I shoot with double-cameras (on each shoulder, essentially), which means I always have two full-frame dual-slot camera bodies in action at any given time, plus at least one backup body (but generally two for good measure). Do not sell yourself short on protecting the images and your ability to handle a bad situation. If you don’t have a backup body, you’re not ready to shoot a wedding. At the very least, rent one. I upgraded to two new Canon R6 bodies in 2021, which can do some modern and amazing stuff. The image stabilization and focus tracking are bonkers great. My other associates shoot on a combo of R6s as well as 5D Mark IVs which are excellent workhorses. I still use 5D Mark IIIs as my backup bodies, and they’re still hella reliable.
Full-frame should go without saying for anyone doing professional work. Dual slot, to me, is also essential as far as I’m concerned, because backing up your work as you’re shooting it is pretty much a no-brainer. Some photographers treat the second slot as an overflow slot. That’s where horror stories about file losses happen. Get a dual-slot body, and use that second slot to write to. I shoot full RAW, so I write RAWs to both slots. That way even in an unlikely worst-case scenario, it’s smooth sailing.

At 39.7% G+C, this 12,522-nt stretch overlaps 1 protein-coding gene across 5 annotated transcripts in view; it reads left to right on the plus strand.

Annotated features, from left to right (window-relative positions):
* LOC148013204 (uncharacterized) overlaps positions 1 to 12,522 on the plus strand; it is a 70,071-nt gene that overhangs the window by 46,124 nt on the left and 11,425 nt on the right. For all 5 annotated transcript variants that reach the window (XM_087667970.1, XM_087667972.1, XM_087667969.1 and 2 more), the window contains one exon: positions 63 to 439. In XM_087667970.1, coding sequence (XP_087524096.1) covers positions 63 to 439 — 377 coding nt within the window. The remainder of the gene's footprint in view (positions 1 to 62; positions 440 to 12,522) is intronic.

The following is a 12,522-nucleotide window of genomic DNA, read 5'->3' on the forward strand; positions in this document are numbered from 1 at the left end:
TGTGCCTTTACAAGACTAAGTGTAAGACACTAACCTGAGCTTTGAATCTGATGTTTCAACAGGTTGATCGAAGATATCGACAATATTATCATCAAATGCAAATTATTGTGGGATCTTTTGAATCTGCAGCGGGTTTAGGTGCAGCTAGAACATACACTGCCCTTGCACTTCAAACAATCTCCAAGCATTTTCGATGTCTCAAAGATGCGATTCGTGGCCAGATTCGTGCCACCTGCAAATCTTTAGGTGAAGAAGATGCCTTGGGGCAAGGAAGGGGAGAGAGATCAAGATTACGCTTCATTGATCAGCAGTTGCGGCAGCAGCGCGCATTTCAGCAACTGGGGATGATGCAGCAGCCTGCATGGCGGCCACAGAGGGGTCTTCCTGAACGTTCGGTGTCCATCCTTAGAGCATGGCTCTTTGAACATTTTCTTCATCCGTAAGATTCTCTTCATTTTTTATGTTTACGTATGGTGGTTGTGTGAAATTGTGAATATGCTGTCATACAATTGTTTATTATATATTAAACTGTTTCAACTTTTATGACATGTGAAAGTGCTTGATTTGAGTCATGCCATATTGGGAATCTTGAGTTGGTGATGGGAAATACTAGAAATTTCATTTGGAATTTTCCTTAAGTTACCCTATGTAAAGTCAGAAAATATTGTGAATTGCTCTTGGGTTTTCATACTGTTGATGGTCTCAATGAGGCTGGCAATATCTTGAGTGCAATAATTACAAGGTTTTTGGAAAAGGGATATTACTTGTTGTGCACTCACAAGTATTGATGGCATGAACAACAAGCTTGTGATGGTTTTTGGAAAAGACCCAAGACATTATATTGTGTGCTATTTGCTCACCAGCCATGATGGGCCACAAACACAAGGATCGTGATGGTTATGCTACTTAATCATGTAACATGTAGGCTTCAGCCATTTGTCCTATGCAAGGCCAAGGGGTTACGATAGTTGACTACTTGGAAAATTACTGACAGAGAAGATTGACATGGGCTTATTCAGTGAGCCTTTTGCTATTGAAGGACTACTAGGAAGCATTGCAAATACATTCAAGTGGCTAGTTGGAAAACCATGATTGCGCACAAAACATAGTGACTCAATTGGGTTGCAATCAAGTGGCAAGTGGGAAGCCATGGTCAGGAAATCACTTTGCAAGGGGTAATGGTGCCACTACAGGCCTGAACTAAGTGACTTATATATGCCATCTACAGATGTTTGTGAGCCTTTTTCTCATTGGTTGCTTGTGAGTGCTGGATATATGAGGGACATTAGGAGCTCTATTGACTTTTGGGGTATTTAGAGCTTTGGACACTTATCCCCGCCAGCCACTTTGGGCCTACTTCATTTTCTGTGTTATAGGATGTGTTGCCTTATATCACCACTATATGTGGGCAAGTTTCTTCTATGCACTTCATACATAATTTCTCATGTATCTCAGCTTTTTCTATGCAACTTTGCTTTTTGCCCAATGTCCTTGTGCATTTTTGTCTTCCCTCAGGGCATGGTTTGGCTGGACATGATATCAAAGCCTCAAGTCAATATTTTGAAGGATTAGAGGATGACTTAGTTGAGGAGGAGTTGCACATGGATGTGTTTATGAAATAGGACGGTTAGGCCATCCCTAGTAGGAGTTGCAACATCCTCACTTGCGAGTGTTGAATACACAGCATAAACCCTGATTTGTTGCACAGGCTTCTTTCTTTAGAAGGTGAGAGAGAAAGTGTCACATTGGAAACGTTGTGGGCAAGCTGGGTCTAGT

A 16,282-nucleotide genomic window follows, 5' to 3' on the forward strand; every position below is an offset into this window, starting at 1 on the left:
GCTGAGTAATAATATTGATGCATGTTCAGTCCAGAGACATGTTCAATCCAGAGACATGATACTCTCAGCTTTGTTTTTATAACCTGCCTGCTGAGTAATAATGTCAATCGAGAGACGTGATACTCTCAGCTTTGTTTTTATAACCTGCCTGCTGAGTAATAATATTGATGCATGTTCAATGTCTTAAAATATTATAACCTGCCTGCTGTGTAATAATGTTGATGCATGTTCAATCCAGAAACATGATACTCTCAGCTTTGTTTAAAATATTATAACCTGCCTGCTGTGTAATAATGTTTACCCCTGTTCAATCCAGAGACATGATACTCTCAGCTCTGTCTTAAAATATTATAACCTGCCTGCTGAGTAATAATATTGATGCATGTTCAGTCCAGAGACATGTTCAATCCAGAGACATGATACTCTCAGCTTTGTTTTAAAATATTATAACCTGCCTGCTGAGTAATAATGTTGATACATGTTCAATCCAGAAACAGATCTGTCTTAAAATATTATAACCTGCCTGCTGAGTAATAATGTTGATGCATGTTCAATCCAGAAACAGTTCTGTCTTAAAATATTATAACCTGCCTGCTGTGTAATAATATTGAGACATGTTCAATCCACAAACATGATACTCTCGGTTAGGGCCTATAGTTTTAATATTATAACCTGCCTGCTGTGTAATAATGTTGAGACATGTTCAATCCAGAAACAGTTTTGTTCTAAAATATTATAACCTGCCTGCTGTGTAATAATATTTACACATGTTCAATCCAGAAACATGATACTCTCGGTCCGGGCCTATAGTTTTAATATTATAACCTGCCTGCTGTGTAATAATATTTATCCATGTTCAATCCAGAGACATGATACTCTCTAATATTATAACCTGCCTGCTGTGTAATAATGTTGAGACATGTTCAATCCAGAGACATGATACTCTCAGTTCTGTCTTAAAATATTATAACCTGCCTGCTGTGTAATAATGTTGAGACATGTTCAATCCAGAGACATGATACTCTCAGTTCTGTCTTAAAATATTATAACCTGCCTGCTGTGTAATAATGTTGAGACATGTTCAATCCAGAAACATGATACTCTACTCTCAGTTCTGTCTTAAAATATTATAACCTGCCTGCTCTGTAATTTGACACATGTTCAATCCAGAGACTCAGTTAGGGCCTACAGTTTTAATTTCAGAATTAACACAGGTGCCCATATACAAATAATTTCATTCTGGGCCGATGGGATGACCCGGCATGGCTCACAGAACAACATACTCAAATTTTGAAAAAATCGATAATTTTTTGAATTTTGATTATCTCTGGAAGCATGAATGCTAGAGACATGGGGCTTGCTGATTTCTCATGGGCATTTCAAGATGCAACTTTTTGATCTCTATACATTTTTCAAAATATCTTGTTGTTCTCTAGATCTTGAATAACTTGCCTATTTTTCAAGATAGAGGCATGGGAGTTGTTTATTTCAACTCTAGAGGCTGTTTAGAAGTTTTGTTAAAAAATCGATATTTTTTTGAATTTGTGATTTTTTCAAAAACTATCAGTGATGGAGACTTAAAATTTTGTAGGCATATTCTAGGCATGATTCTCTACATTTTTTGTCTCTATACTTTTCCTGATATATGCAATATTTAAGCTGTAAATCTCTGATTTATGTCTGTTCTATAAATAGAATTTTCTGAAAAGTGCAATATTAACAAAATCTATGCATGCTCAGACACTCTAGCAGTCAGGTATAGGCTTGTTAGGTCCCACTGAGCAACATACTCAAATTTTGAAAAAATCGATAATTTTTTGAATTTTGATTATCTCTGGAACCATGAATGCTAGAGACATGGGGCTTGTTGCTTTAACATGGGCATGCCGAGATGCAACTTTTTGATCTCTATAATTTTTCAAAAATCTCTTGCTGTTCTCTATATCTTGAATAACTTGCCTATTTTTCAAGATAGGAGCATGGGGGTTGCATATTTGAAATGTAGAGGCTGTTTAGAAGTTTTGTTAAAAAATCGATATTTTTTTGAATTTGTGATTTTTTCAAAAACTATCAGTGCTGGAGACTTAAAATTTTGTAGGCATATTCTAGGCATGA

- Lenses: Broad Focal Range of Pro-level L-Series
Every event has me carrying a minimum of five of the following Canon L-series lenses (often all) covering a range from wide to long: 16-35mm F2.8, 35mm F1.4, 45 tilt shift, 50mm F1.4, 85mm F1.2, 100mm macro F2.8, 135mm F2.0. I cover all my focal-length bases, basically! I occasionally will rent a 70-200 2.8 for weddings that call for a really long zoom (often larger events or events in long and limited-access churches), but it’s rarely necessary. I usually find it’s easier to just hire a second shooter that has one, so that as a team we have that range covered. Though the new RF 70-200 is super duper tempting and probably next on my list!